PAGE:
The opinion of the court was delivered by: Robert L. Carter, United States District Judge
Plaintiff, LaVien Sales, commenced this action against the YM & YWHA of Washington Heights and Inwood ("Y"); District Council 1707, Community and Social Security Agency Employees Union AFSCME, AFL-CIO; Casandra Cox, as President of District Council 1707, Community and Social Security Agency Employees Union, AFSCME, AFL-CIO; Local 215, District Council 1707, Community and Social Security Agency Employees Union, AFSCME, AFL-CIO; and Brenda Stokely ("Stokely"), as President of Local 215, District Council 1707, Community and Social Security Agency Employees Union, AFSCME, AFL-CIO ("Union").
Plaintiff sues the Y claiming racial discrimination, hostile work environment due to sex and race-based harassment, and unlawful retaliation in violation of Title VII of the Civil Rights Act of 1964, as amended, 42 U.S.C. § 2000e et seq., and employment discrimination under the New York State Human Rights Law and the New York City Human Rights Law. Plaintiff also brings a hybrid § 301 and duty of fair representation ("DFR") suit pursuant to 29 U.S.C. § 185, alleging breach of the collective bargaining agreement ("CBA") by the Y and breach of the Union's duty of fair representation to plaintiff.
The Union and Y move for summary judgment pursuant to Rule 56, F.R.Civ.P., on plaintiff's § 301/DFR claim and the Y seeks summary judgment on plaintiff's claims under Title VII and the New York City Human Rights Law. The Union also seeks attorney's fees and costs pursuant Rule 54(d), F.R.Civ.P.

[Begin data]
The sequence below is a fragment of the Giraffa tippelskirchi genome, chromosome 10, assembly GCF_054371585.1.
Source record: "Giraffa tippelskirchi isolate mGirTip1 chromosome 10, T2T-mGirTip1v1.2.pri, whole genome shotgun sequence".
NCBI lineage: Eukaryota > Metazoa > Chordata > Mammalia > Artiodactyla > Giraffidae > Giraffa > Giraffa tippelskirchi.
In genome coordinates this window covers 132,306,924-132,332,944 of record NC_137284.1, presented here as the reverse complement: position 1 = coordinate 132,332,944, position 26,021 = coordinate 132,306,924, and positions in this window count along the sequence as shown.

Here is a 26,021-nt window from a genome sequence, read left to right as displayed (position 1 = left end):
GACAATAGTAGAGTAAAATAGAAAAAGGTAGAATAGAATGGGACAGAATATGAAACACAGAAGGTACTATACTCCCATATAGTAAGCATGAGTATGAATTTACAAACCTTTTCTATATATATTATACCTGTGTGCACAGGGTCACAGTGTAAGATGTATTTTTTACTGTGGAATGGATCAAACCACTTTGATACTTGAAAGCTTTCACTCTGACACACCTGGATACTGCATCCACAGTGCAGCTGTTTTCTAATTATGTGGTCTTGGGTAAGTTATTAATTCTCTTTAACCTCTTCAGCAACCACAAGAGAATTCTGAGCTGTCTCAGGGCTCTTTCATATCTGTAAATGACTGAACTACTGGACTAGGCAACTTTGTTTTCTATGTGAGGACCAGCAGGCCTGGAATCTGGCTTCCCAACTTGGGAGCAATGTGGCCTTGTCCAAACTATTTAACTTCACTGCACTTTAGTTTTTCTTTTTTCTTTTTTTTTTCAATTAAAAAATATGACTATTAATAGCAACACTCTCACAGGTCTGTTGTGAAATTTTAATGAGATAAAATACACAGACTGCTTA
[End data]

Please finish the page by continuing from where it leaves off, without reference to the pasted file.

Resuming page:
The relevant facts construed in the light most favorable to plaintiff are as follows. Plaintiff, a black male, was hired by the Y as a porter/driver in October 1998. (Pl.'s Aff. ¶ 2.) He was a member of the Union and covered by the CBA.*fn1 (Joint Pre-Trial Order, § VII, ¶ 6.) Plaintiff's responsibilities were to clean the first floor of the Y's facility and drive the Y's vans and buses. (Joint Pre-Trial Order, § VII, ¶ 7, 11.) Plaintiff was supervised by Pedro Hernandez, Director of Facilities, although David Crespo, Assistant Superintendent, stepped in if Hernandez was unavailable. (Pl.'s Dep. at 20; Englisher Aff. ¶ 7.)
Plaintiff endured a steady stream of ridicule and insult due to his race while working at the Y. For example, Hernandez, Crespo, and his coworkers repeatedly referred to plaintiff as the racial epithet "Bolunga."*fn2 (Pl.'s Dep. at 64-5.) Crespo would state "fuck the black guy" in plaintiff's presence and frequently express his desire that plaintiff be fired. (Pl.'s Aff. ¶ 5.) On one occasion, Hernandez and a coworker insinuated that plaintiff used to be a slave in Alabama. (Pl.'s Aff. ¶ 5.) Hernandez and plaintiff's coworkers also found it amusing to place plaintiff's uniforms on a gorilla.*fn3 (Pl.'s Aff. ¶ 6.)
The ridicule and insult followed plaintiff on his off-hours when plaintiff and his coworkers would play basketball together. Crespo repeatedly mocked plaintiff as the "only black person who could not play basketball." (Pl.'s Aff. ¶ 5; Pl.'s Dep. at 147-8.) After one game, a police academy cadet stationed at the Y, Teddy Lopez, told plaintiff he played "like an animal." (Pl.'s Dep. at 59.)